So, let’s think about it.

What is the underlying message to black people, who continue to be disrespected, murdered in the streets by law enforcement and forced to endure daily cruelty at work, rest or play?

What CAN it be?

America is making it loud and clear that this land is not your home.  If it were, at the very least, the same attention to detail currently in place to make other cultures feel at home when they choose America as their new home would be extended to black people who didn’t choose America in the first place, but had it forced upon them.

To recap, when you are at home, you feel welcomed…not alienated.  You feel at peace, not that little concern is being shown for the continued damage to your spiritual, emotional, physical, psychological and financial capability.

Can anybody hear me?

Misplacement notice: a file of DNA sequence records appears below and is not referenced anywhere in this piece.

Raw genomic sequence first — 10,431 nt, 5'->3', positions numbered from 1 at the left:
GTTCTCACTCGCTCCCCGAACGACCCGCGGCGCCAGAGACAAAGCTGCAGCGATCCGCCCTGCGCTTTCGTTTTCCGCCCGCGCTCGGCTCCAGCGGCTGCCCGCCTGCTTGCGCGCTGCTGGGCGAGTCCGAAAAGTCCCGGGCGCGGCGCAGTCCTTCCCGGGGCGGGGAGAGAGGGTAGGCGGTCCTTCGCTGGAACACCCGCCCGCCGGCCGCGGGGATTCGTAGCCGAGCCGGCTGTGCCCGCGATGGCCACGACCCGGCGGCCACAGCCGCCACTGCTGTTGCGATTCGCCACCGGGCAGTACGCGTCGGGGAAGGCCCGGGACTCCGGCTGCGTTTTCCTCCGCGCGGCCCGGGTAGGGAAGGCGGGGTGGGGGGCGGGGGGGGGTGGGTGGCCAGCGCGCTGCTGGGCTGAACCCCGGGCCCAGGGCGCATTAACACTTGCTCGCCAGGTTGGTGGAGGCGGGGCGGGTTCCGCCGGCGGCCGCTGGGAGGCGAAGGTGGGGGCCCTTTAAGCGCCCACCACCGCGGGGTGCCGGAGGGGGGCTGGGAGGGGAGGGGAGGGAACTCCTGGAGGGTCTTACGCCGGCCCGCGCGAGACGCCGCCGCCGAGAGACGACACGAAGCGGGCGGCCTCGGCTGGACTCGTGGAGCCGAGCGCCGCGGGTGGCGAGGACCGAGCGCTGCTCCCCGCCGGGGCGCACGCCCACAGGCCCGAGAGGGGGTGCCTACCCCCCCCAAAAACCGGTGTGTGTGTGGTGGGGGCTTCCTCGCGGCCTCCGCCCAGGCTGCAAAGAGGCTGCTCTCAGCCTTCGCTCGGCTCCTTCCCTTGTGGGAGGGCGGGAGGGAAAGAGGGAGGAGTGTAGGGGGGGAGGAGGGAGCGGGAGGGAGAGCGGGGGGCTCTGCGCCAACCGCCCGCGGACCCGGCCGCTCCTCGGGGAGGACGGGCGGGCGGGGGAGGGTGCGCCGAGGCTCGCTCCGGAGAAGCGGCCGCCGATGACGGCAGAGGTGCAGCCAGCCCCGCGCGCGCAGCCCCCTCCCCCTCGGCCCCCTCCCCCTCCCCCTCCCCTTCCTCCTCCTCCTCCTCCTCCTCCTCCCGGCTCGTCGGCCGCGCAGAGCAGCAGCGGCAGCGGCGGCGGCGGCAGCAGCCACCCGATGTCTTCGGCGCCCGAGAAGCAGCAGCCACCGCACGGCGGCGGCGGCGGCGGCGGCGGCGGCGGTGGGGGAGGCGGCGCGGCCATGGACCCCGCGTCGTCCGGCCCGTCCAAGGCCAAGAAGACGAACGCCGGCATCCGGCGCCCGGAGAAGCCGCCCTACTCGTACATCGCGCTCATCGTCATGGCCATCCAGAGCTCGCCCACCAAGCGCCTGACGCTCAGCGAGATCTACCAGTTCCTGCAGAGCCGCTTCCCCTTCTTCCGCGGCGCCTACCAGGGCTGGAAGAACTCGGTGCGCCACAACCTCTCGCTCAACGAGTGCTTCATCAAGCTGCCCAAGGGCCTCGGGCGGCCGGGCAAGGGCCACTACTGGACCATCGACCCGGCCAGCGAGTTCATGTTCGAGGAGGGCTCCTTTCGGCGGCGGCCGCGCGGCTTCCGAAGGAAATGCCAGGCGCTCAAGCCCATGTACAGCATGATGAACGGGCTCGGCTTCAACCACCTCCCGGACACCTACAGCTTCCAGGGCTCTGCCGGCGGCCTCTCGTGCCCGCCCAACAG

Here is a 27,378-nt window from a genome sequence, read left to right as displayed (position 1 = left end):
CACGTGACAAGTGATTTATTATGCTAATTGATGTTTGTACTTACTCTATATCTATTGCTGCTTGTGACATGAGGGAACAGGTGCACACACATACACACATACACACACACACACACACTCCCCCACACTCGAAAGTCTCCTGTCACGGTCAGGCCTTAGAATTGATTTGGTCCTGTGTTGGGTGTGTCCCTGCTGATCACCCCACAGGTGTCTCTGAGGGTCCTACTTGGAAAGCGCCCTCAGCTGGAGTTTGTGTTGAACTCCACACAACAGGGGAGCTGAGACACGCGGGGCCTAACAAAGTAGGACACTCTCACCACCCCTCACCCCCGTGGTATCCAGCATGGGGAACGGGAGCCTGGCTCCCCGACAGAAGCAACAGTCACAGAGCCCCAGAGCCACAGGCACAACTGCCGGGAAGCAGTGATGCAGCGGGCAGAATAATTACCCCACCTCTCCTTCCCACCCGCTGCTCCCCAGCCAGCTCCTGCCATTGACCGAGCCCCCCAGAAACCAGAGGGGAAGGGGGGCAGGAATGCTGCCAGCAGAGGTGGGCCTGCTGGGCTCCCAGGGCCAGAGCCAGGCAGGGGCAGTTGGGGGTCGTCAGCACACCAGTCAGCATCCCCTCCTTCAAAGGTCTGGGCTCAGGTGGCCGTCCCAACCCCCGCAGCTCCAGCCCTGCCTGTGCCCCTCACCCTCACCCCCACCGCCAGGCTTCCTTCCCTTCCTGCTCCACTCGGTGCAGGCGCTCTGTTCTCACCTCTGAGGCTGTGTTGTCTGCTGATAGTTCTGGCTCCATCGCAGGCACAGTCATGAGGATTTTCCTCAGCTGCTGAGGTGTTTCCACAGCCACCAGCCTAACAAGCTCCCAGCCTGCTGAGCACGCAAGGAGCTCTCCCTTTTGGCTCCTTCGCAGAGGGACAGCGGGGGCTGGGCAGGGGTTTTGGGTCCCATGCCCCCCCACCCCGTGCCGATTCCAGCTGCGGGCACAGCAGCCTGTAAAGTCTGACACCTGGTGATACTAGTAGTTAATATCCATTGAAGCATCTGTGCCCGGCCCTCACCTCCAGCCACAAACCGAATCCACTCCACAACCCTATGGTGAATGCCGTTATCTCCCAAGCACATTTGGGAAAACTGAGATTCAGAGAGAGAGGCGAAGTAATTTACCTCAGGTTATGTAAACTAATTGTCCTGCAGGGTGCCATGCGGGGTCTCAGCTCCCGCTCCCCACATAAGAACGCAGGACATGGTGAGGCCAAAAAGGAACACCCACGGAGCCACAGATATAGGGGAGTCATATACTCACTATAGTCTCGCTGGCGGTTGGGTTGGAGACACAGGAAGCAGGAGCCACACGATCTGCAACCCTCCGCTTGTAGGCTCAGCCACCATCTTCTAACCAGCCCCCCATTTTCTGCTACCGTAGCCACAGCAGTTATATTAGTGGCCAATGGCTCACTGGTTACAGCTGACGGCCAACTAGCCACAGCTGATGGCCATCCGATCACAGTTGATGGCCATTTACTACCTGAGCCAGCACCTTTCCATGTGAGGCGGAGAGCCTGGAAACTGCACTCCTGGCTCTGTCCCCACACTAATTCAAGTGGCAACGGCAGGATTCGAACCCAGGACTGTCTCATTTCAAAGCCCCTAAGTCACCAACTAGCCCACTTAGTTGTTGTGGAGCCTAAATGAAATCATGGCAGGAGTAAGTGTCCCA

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Let’s Make America Great Again!

Confession time…

Every time I hear these words or see them in print, I’m about ready to scream.  And it’s not just because Trump’s supporters covered everything from television ads to their own bodies with it.  No.  I’m sickened by the sheer and baffling level of self delusion and historical revisionism that allows someone to utter those words and actually believe them.  Can someone… anyone… please point out to the class exactly when America was ever great?

I mean, was America great when whites first arrived to America only to find native Americans and indigenous blacks thriving and, despite being met with kindness, deciding to “colonize” land that was already occupied, kill and enslave the people living there and, if that isn’t bad enough, have the unmitigated gall to refer to themselves thereafter as Americans?